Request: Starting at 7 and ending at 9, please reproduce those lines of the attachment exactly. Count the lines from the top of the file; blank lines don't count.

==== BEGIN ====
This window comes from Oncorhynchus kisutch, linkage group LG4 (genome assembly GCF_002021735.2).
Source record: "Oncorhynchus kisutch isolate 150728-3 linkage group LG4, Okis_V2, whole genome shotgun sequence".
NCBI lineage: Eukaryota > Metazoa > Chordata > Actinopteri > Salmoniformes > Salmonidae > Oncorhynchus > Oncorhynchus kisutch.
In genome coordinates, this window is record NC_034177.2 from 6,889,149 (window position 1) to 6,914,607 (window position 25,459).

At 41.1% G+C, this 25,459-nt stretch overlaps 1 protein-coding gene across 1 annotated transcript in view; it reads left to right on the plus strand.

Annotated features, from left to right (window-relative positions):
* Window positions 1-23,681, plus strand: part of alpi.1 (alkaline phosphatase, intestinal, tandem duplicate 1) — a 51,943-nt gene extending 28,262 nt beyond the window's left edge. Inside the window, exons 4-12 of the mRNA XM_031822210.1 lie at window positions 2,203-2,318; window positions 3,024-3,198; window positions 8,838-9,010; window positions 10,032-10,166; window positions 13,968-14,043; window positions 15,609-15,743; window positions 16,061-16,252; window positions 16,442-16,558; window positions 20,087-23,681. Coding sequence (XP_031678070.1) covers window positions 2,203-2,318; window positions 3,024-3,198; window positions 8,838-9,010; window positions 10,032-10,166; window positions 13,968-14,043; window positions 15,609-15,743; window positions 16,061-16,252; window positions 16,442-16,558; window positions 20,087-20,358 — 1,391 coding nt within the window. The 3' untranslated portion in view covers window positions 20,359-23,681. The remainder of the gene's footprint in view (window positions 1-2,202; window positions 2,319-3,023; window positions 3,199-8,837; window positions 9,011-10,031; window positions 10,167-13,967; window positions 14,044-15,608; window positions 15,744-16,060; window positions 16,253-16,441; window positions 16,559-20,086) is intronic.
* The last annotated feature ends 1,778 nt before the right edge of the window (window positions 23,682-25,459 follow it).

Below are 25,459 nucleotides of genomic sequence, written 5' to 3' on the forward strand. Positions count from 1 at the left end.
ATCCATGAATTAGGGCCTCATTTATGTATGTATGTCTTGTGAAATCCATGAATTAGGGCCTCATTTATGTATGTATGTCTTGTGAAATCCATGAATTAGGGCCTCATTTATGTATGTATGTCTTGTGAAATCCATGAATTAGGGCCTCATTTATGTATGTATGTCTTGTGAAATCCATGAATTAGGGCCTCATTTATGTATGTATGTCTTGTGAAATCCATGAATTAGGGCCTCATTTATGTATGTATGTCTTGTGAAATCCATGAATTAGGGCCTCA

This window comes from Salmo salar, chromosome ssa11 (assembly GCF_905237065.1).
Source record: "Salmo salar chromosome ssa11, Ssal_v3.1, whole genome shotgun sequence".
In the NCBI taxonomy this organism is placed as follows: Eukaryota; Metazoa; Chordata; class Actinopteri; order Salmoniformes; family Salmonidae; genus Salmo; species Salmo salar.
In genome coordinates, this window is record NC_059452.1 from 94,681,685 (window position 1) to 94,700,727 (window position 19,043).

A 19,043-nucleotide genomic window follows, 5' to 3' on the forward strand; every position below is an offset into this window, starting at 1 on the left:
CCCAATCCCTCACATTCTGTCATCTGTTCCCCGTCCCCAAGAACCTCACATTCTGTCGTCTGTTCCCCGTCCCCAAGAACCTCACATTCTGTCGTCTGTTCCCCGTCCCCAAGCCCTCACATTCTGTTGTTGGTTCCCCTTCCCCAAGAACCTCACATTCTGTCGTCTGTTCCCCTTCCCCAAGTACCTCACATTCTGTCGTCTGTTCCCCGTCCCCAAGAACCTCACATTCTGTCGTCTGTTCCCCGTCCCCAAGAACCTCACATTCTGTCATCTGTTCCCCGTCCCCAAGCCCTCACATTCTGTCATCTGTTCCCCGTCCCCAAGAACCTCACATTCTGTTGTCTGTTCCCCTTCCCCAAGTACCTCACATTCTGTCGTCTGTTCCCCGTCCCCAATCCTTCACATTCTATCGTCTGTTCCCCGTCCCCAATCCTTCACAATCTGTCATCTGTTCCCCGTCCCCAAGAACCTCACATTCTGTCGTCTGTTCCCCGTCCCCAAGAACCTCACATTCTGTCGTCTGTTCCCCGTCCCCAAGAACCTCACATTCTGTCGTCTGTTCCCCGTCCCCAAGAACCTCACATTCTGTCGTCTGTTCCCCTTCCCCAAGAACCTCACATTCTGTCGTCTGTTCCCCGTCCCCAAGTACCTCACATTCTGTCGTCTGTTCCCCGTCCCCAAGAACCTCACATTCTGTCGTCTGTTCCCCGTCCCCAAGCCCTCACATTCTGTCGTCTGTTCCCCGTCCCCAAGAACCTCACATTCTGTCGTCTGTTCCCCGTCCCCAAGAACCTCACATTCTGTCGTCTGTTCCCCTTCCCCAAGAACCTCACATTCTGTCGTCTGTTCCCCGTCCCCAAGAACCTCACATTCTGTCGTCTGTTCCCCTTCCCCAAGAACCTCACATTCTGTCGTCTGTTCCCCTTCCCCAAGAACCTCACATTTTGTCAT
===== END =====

* Window positions 1-23,681, plus strand: part of alpi.1 (alkaline phosphatase, intestinal, tandem duplicate 1) — a 51,943-nt gene extending 28,262 nt beyond the window's left edge. Inside the window, exons 4-12 of the mRNA XM_031822210.1 lie at window positions 2,203-2,318; window positions 3,024-3,198; window positions 8,838-9,010; window positions 10,032-10,166; window positions 13,968-14,043; window positions 15,609-15,743; window positions 16,061-16,252; window positions 16,442-16,558; window positions 20,087-23,681. Coding sequence (XP_031678070.1) covers window positions 2,203-2,318; window positions 3,024-3,198; window positions 8,838-9,010; window positions 10,032-10,166; window positions 13,968-14,043; window positions 15,609-15,743; window positions 16,061-16,252; window positions 16,442-16,558; window positions 20,087-20,358 — 1,391 coding nt within the window. The 3' untranslated portion in view covers window positions 20,359-23,681. The remainder of the gene's footprint in view (window positions 1-2,202; window positions 2,319-3,023; window positions 3,199-8,837; window positions 9,011-10,031; window positions 10,167-13,967; window positions 14,044-15,608; window positions 15,744-16,060; window positions 16,253-16,441; window positions 16,559-20,086) is intronic.
* The last annotated feature ends 1,778 nt before the right edge of the window (window positions 23,682-25,459 follow it).

Below are 25,459 nucleotides of genomic sequence, written 5' to 3' on the forward strand. Positions count from 1 at the left end.